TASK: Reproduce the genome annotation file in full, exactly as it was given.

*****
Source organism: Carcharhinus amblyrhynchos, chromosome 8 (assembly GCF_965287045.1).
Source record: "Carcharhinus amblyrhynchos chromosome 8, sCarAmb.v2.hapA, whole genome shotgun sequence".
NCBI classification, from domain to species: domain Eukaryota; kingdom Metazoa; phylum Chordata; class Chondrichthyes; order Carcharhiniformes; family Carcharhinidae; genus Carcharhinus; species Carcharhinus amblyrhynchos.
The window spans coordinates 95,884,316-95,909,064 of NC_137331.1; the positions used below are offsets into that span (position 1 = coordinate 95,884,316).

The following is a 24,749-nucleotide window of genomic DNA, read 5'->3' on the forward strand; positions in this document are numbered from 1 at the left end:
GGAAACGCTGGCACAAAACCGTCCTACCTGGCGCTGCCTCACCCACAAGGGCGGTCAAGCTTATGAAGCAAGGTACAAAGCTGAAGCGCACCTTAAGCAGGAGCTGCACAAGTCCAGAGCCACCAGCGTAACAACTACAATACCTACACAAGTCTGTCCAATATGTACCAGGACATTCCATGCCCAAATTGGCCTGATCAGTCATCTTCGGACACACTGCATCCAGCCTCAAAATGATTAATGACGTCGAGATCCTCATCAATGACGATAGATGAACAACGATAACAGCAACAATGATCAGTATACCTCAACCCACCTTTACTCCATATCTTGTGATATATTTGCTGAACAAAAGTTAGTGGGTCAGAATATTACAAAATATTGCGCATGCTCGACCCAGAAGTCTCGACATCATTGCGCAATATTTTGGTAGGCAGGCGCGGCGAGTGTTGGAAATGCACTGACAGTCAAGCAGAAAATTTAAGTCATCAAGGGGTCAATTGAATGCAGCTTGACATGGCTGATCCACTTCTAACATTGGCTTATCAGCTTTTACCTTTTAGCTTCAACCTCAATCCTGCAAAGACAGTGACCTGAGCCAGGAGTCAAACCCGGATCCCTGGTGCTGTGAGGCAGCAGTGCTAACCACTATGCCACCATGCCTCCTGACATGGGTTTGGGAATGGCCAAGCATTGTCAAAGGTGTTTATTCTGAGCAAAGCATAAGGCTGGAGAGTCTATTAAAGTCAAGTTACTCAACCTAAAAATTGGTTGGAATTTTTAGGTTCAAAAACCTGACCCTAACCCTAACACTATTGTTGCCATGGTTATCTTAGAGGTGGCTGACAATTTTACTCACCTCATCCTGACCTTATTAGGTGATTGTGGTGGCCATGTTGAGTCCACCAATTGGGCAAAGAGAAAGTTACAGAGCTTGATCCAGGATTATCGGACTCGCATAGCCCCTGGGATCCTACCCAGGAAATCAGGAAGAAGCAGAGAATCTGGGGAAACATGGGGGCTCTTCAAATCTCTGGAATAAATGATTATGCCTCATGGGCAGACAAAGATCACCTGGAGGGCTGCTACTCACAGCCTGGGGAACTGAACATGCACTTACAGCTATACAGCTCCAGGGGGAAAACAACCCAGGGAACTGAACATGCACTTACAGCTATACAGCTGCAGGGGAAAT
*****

Source organism: Carcharhinus amblyrhynchos, chromosome 8 (assembly GCF_965287045.1).
Source record: "Carcharhinus amblyrhynchos chromosome 8, sCarAmb.v2.hapA, whole genome shotgun sequence".
NCBI classification, from domain to species: domain Eukaryota; kingdom Metazoa; phylum Chordata; class Chondrichthyes; order Carcharhiniformes; family Carcharhinidae; genus Carcharhinus; species Carcharhinus amblyrhynchos.
The window spans coordinates 95,884,316-95,909,064 of NC_137331.1; the positions used below are offsets into that span (position 1 = coordinate 95,884,316).

The following is a 24,749-nucleotide window of genomic DNA, read 5'->3' on the forward strand; positions in this document are numbered from 1 at the left end:
GGAAACGCTGGCACAAAACCGTCCTACCTGGCGCTGCCTCACCCACAAGGGCGGTCAAGCTTATGAAGCAAGGTACAAAGCTGAAGCGCACCTTAAGCAGGAGCTGCACAAGTCCAGAGCCACCAGCGTAACAACTACAATACCTACACAAGTCTGTCCAATATGTACCAGGACATTCCATGCCCAAATTGGCCTGATCAGTCATCTTCGGACACACTGCATCCAGCCTCAAAATGATTAATGACGTCGAGATCCTCATCAATGACGATAGATGAACAACGATAACAGCAACAATGATCAGTATACCTCAACCCACCTTTACTCCATATCTTGTGATATATTTGCTGAACAAAAGTTAGTGGGTCAGAATATTACAAAATATTGCGCATGCTCGACCCAGAAGTCTCGACATCATTGCGCAATATTTTGGTAGGCAGGCGCGGCGAGTGTTGGAAATGCACTGACAGTCAAGCAGAAAATTTAAGTCATCAAGGGGTCAATTGAATGCAGCTTGACATGGCTGATCCACTTCTAACATTGGCTTATCAGCTTTTACCTTTTAGCTTCAACCTCAATCCTGCAAAGACAGTGACCTGAGCCAGGAGTCAAACCCGGATCCCTGGTGCTGTGAGGCAGCAGTGCTAACCACTATGCCACCATGCCTCCTGACATGGGTTTGGGAATGGCCAAGCATTGTCAAAGGTGTTTATTCTGAGCAAAGCATAAGGCTGGAGAGTCTATTAAAGTCAAGTTACTCAACCTAAAAATTGGTTGGAATTTTTAGGTTCAAAAACCTGACCCTAACCCTAACACTATTGTTGCCATGGTTATCTTAGAGGTGGCTGACAATTTTACTCACCTCATCCTGACCTTATTAGGTGATTGTGGTGGCCATGTTGAGTCCACCAATTGGGCAAAGAGAAAGTTACAGAGCTTGATCCAGGATTATCGGACTCGCATAGCCCCTGGGATCCTACCCAGGAAATCAGGAAGAAGCAGAGAATCTGGGGAAACATGGGGGCTCTTCAAATCTCTGGAATAAATGATTATGCCTCATGGGCAGACAAAGATCACCTGGAGGGCTGCTACTCACAGCCTGGGGAACTGAACATGCACTTACAGCTATACAGCTCCAGGGGGAAAACAACCCAGGGAACTGAACATGCACTTACAGCTATACAGCTGCAGGGGAAAT